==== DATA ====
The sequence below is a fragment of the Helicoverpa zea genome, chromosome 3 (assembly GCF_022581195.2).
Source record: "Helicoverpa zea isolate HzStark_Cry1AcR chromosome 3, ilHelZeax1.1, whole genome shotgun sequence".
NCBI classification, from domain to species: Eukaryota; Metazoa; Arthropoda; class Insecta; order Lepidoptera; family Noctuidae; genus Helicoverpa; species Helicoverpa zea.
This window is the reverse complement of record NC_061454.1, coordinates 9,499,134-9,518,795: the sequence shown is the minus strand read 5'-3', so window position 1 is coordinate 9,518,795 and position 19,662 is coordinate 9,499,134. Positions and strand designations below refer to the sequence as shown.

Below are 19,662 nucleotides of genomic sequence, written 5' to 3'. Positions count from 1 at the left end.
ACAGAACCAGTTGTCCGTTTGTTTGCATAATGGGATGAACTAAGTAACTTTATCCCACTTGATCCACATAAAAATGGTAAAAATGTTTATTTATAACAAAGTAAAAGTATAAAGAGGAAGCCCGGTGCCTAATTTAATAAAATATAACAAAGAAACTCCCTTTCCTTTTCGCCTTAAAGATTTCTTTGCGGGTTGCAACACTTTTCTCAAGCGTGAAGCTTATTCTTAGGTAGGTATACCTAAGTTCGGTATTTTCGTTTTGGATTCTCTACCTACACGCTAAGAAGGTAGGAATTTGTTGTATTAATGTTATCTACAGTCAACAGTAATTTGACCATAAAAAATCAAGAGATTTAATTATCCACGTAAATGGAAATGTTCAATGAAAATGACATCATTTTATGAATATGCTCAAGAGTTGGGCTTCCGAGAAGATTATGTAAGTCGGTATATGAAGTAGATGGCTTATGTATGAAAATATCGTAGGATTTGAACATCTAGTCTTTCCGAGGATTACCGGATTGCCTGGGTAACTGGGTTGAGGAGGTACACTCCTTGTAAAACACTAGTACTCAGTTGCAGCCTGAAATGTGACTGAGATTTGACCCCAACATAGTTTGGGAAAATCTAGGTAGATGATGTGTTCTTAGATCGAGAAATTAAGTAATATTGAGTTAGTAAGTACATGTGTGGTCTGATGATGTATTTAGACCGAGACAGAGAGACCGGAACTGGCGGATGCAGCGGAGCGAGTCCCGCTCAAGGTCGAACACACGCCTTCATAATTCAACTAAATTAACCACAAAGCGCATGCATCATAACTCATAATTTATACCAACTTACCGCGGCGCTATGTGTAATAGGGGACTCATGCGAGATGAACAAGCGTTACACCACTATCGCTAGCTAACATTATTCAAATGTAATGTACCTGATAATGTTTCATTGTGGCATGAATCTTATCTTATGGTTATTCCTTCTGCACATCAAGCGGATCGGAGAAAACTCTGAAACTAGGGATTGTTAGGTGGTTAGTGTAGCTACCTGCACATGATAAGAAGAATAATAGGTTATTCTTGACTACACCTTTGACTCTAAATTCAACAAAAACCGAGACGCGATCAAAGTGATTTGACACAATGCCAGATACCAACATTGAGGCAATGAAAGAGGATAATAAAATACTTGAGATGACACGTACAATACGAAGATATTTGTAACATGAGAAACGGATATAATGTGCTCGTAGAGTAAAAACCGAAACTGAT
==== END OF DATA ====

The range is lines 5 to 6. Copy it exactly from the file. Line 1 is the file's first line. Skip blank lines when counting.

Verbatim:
Below are 19,662 nucleotides of genomic sequence, written 5' to 3'. Positions count from 1 at the left end.
ACAGAACCAGTTGTCCGTTTGTTTGCATAATGGGATGAACTAAGTAACTTTATCCCACTTGATCCACATAAAAATGGTAAAAATGTTTATTTATAACAAAGTAAAAGTATAAAGAGGAAGCCCGGTGCCTAATTTAATAAAATATAACAAAGAAACTCCCTTTCCTTTTCGCCTTAAAGATTTCTTTGCGGGTTGCAACACTTTTCTCAAGCGTGAAGCTTATTCTTAGGTAGGTATACCTAAGTTCGGTATTTTCGTTTTGGATTCTCTACCTACACGCTAAGAAGGTAGGAATTTGTTGTATTAATGTTATCTACAGTCAACAGTAATTTGACCATAAAAAATCAAGAGATTTAATTATCCACGTAAATGGAAATGTTCAATGAAAATGACATCATTTTATGAATATGCTCAAGAGTTGGGCTTCCGAGAAGATTATGTAAGTCGGTATATGAAGTAGATGGCTTATGTATGAAAATATCGTAGGATTTGAACATCTAGTCTTTCCGAGGATTACCGGATTGCCTGGGTAACTGGGTTGAGGAGGTACACTCCTTGTAAAACACTAGTACTCAGTTGCAGCCTGAAATGTGACTGAGATTTGACCCCAACATAGTTTGGGAAAATCTAGGTAGATGATGTGTTCTTAGATCGAGAAATTAAGTAATATTGAGTTAGTAAGTACATGTGTGGTCTGATGATGTATTTAGACCGAGACAGAGAGACCGGAACTGGCGGATGCAGCGGAGCGAGTCCCGCTCAAGGTCGAACACACGCCTTCATAATTCAACTAAATTAACCACAAAGCGCATGCATCATAACTCATAATTTATACCAACTTACCGCGGCGCTATGTGTAATAGGGGACTCATGCGAGATGAACAAGCGTTACACCACTATCGCTAGCTAACATTATTCAAATGTAATGTACCTGATAATGTTTCATTGTGGCATGAATCTTATCTTATGGTTATTCCTTCTGCACATCAAGCGGATCGGAGAAAACTCTGAAACTAGGGATTGTTAGGTGGTTAGTGTAGCTACCTGCACATGATAAGAAGAATAATAGGTTATTCTTGACTACACCTTTGACTCTAAATTCAACAAAAACCGAGACGCGATCAAAGTGATTTGACACAATGCCAGATACCAACATTGAGGCAATGAAAGAGGATAATAAAATACTTGAGATGACACGTACAATACGAAGATATTTGTAACATGAGAAACGGATATAATGTGCTCGTAGAGTAAAAACCGAAACTGAT